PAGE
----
There is another invaluable resource that WSU animal sciences gets to work with every day, and that is our energetic youth that commit their educational future to us. They are the future, they are the source of the solutions and they are the stewards of the future animal and land-based resources. WSU Animal Sciences remain committed to our mission to train them effectively, to expose them to the essentials pertaining to nutrition, health, reproduction, physiology, care, selection and improvement so that they can build upon the industry successes of the past and present and create the sustainable dairy of the future.

So, pour yourself a tall glass of milk, buckle up, pay attention and be amazed by the progress and solutions that the dairy industry, WSU and our graduating animal sciences students have instore for the future!


Welcome Dr. Marcos Marcondes!

After pandemic-related delays, Marcos Marcondes finally arrived in Pullman in January 2021 from Brazil as an Assistant Professor in the Department of Animal Sciences. He joins the department’s Ruminant Nutrition Team, specializing in dairy cattle management and nutrition. Marcos began his education in animal sciences in 2001, earning a B.S. from the Federal University of Viçosa in Brazil in 2005. He then earned M.S. and Ph.D. degrees in animal science from the same university in 2007 and 2010, respectively. After completing his formal education, Marcos joined the Department of Animal Science faculty at the same institution as an assistant professor and was promoted to associate professor in 2018. He built a solid and collaborative dairy science research team that included undergraduate and graduate students, technicians, and other faculty. His team integrated fundamental and applied research techniques with biotechnology, genetics, food sciences, microbiology, and economics to advance dairy science, resulting in nine funded federal grants and more than 140 peer-reviewed publications.

In addition to leading a strong research program, Marcos taught ten different undergraduate and graduate courses, including dairy production courses that focused on managing small and large dairy herds. Recently, Marcos took a sabbatical and served as a post-doctoral fellow in the Department of Animal Sciences at the University of Florida. While there, he integrated his background in ruminant nutrition with dairy economics, learning and implementing modeling tools to evaluate the economic impacts of management decisions on commercial dairy production.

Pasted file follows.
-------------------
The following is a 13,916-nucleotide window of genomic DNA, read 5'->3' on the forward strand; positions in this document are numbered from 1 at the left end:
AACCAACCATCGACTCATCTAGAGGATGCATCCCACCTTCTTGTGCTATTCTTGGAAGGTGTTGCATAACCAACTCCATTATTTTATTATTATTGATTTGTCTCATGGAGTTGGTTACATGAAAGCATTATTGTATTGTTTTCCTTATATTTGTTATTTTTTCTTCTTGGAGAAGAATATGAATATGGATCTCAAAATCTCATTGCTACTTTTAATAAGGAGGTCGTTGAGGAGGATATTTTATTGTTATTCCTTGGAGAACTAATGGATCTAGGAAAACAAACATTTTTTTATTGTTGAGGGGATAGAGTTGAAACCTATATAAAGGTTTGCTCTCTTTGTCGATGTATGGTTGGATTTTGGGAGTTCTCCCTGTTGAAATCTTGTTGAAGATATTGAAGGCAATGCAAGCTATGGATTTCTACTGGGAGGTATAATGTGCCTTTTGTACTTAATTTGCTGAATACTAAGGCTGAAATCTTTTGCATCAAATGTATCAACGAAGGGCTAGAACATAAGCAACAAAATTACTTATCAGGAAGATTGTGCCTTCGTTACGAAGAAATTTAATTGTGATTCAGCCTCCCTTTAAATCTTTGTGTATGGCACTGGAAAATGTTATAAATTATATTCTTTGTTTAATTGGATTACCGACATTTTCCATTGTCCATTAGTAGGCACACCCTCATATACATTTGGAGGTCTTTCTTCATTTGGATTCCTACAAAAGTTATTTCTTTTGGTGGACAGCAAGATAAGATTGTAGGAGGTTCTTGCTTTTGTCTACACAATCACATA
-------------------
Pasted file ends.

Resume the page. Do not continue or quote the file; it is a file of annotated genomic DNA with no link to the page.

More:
Marcos is excited to be in Pullman! His research program will focus on feed evaluation, dairy calf and heifer nutrition and development, nutrient requirements for optimal mammary gland development, use of beef semen in dairy herds to increase the value of male offspring, and incorporation of alternative feedstuffs and byproduct feeds in dairy cattle diets to reduce feed costs. He is thrilled that the department has a RUSITEC (rumen simulation technique), a semi-continuous in vitro culture method that simulates ruminal fermentation that he can use for the initial evaluation of feedstuff digestibility. He believes that the Department of Animal Science has all the necessary tools to run studies that could lead to creative solutions to the Dairy industry. Marcos is focused on talking to producers, understanding their most current needs, and developing scientific solutions. While working at the Federal University of Viçosa, Marcos participated in extension projects where he had direct contact with more than 100 dairies and mentored students on consulting farms. As the consulting focused on general management of the farms (including nutrition, reproduction, health, and management), he could understand the wide variability within dairy farms and develop solutions for those problems. In this way, Marcos also focused his research on building solutions for dairy farmers. Now, Marcos is excited to outreach and see what the Pacific NorthWest can offer in terms of solutions and challenges to the dairy industry and how he can use his research to solve those problems.